President seeks to make public worker strikes illegal

A.M. Costa Rica file photo
Teachers march in 2008 at a time when the dock
workers and some telecom employees were on

The Laura Chinchilla administration is prepared to take on the public employees with a proposal to prohibit strikes.

Casa Presidencial sent such a proposal to the legislature in exchange for a proposed labor code rewrite that would have permitted strikes.

Strikes are common among public employees. Workers at the Caja Costarricense de Seguro Social are always ready to stage a partial walkout over working conditions.

Dock workers in Moín and Limón have been known to cost exporters of perishable products thousands of dollars with unannounced strikes.

The Chinchilla proposal would prohibit completely strikes at hospitals and clinics, other services of emergency, strikes by workers in electrical and water companies, strikes by all the police forces, strikes by those delivering services to children and the aged, strikes by fire fighters, the Cruz Roja, sanitation workers and those involved in inspection of incoming and outgoing vegetable and animal products.

Employees in other agencies would be allowed to strike as long as that job action would not disrupt services. Casa Presidencial mentioned specifically administrative workers in the health field, courts, workers in child support and domestic violence, workers in food service for children and also those in transportation services.

There is a general clause prohibiting strikes in undefined areas that would hamper socioeconomic development and those that would affect the living conditions of part or all of the population.

Dock strikes are specifically prohibited as well as those by workers who distribute fuel, engage in public transport, provide banking services, deliver passports as well as documents for foreigners and those involved in providing services at the Tribunal Supremo de Elecciones. The bill also gives the executive branch the powerto fire strikers or replacement on the job and sets up a speedy legal procedure of just three days for the courts to decide if a strike is legal.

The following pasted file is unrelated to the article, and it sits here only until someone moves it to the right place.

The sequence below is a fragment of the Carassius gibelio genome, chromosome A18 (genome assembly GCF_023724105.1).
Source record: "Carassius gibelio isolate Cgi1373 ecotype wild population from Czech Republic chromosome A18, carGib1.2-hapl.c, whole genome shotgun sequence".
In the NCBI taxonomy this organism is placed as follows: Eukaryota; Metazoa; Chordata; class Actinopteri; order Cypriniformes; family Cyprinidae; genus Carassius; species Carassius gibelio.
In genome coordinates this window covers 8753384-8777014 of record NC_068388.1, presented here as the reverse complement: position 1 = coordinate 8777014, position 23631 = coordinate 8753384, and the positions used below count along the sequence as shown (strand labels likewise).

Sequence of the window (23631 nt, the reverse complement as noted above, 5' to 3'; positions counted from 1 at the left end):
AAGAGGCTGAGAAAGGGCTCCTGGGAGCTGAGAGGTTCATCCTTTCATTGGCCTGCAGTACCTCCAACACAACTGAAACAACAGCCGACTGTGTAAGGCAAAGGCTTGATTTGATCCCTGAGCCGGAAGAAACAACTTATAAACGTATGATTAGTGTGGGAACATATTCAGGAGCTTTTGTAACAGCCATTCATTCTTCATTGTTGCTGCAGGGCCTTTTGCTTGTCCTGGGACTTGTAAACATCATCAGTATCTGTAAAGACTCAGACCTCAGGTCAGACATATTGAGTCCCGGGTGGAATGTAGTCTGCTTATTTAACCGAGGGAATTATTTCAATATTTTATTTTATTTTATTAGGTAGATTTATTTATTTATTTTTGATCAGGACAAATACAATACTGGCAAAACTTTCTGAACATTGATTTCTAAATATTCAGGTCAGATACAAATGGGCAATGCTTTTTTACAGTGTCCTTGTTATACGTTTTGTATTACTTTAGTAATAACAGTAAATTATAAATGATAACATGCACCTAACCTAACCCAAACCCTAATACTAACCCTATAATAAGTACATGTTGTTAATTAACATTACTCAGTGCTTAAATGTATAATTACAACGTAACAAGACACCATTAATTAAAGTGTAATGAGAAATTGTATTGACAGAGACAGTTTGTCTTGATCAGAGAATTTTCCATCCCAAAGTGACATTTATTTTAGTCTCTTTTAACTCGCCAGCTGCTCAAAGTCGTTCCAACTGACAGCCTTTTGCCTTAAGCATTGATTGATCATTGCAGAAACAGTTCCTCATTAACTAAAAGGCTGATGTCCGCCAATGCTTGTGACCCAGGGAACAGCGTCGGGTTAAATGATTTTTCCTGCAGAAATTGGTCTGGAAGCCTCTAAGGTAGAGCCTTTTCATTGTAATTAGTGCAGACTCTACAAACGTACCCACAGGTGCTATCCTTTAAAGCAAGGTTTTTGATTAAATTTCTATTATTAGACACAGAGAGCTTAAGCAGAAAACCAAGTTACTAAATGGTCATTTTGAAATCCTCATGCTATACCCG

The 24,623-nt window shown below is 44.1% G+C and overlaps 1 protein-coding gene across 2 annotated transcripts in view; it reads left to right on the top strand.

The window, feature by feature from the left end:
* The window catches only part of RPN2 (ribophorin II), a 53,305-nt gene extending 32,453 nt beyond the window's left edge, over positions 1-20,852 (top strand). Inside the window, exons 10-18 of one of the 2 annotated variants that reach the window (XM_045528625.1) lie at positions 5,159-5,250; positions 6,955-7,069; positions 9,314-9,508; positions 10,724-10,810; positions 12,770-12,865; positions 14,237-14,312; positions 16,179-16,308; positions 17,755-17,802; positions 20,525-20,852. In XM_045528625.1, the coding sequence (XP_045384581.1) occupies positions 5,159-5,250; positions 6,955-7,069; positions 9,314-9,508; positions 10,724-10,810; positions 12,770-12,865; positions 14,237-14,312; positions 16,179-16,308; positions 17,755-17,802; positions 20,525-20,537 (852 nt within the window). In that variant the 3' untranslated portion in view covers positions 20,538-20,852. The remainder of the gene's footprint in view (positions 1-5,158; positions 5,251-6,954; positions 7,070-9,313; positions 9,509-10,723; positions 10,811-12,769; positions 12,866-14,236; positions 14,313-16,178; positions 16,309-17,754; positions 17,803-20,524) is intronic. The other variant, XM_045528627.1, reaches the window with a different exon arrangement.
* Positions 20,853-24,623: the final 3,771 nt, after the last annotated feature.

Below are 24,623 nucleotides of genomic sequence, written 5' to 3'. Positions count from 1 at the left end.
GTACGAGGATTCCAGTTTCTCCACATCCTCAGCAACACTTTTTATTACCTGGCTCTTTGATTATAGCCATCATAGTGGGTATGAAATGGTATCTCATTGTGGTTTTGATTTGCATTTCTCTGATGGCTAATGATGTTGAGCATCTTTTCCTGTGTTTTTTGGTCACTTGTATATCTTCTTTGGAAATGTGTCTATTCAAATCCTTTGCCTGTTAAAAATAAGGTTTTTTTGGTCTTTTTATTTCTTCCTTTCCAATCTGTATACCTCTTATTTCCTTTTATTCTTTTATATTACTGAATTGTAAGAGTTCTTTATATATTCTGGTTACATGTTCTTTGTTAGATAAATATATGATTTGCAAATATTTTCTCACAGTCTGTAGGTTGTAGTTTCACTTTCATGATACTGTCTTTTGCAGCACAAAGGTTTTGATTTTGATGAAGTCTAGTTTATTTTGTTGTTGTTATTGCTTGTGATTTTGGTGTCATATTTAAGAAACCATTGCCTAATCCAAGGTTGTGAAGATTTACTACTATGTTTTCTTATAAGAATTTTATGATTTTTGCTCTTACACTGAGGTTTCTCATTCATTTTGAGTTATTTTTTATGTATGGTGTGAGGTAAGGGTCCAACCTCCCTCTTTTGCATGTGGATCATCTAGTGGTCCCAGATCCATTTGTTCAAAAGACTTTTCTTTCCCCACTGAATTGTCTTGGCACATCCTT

Casa Presidencial did not say it, but there is fear that dock workers at the Caribbean ports will walk out after they have exhausted legal efforts to annul the concession awarded APM Terminals for a $1 billion container handling facility there.

Previous administrations had to send police into the docks to keep them operating when the dock workers union walked out.

Online sources say that just 11 U.S. states allow strikes by public employees. Such an action made the news when Chicago teachers went on strike. Students there missed seven days of school in September. It was the first by teachers in 25 years.

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